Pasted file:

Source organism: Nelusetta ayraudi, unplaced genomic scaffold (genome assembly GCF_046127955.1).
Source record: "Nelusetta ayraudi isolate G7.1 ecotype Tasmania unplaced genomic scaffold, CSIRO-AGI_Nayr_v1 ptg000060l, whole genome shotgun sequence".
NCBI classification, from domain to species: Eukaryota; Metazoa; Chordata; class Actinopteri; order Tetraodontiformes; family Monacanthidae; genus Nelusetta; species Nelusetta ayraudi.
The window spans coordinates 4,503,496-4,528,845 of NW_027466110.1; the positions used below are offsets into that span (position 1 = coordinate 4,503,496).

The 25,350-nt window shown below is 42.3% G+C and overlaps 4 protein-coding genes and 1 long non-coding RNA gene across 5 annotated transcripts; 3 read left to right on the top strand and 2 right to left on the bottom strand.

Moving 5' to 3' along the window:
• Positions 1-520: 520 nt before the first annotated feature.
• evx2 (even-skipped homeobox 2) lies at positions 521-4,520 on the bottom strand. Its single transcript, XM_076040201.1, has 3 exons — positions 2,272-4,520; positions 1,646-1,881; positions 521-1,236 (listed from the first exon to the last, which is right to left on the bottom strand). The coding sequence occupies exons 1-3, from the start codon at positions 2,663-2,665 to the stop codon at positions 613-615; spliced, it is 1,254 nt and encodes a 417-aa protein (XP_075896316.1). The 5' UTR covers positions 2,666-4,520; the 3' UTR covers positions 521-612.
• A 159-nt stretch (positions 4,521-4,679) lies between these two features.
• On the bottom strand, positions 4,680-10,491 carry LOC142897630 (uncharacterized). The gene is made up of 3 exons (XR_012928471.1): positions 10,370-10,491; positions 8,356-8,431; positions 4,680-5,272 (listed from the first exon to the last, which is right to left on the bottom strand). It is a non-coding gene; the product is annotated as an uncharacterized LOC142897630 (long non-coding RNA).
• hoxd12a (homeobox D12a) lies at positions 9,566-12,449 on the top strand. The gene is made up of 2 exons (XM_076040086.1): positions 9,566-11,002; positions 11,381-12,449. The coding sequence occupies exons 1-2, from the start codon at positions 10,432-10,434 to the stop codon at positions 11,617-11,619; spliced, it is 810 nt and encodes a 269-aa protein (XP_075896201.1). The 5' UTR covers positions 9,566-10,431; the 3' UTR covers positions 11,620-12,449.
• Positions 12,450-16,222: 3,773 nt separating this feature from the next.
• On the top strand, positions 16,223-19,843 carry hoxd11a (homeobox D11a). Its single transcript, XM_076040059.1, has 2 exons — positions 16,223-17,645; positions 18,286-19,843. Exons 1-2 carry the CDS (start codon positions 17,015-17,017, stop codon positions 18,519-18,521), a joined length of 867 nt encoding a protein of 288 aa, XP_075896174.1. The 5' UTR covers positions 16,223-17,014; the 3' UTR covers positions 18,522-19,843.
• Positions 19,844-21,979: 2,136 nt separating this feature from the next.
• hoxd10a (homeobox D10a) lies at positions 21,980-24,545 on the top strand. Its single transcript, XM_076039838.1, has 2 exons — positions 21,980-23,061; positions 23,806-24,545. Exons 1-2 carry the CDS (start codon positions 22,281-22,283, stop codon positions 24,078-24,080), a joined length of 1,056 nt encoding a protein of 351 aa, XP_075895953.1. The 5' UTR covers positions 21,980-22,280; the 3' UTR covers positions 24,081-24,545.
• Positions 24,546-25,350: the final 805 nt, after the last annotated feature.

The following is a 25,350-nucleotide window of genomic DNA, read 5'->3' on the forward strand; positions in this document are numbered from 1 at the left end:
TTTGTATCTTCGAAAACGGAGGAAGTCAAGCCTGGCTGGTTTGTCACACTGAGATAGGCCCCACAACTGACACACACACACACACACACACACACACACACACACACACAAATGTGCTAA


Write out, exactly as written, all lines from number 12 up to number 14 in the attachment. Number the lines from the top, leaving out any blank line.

• Positions 12,450-16,222: 3,773 nt separating this feature from the next.
• On the top strand, positions 16,223-19,843 carry hoxd11a (homeobox D11a). Its single transcript, XM_076040059.1, has 2 exons — positions 16,223-17,645; positions 18,286-19,843. Exons 1-2 carry the CDS (start codon positions 17,015-17,017, stop codon positions 18,519-18,521), a joined length of 867 nt encoding a protein of 288 aa, XP_075896174.1. The 5' UTR covers positions 16,223-17,014; the 3' UTR covers positions 18,522-19,843.
• Positions 19,844-21,979: 2,136 nt separating this feature from the next.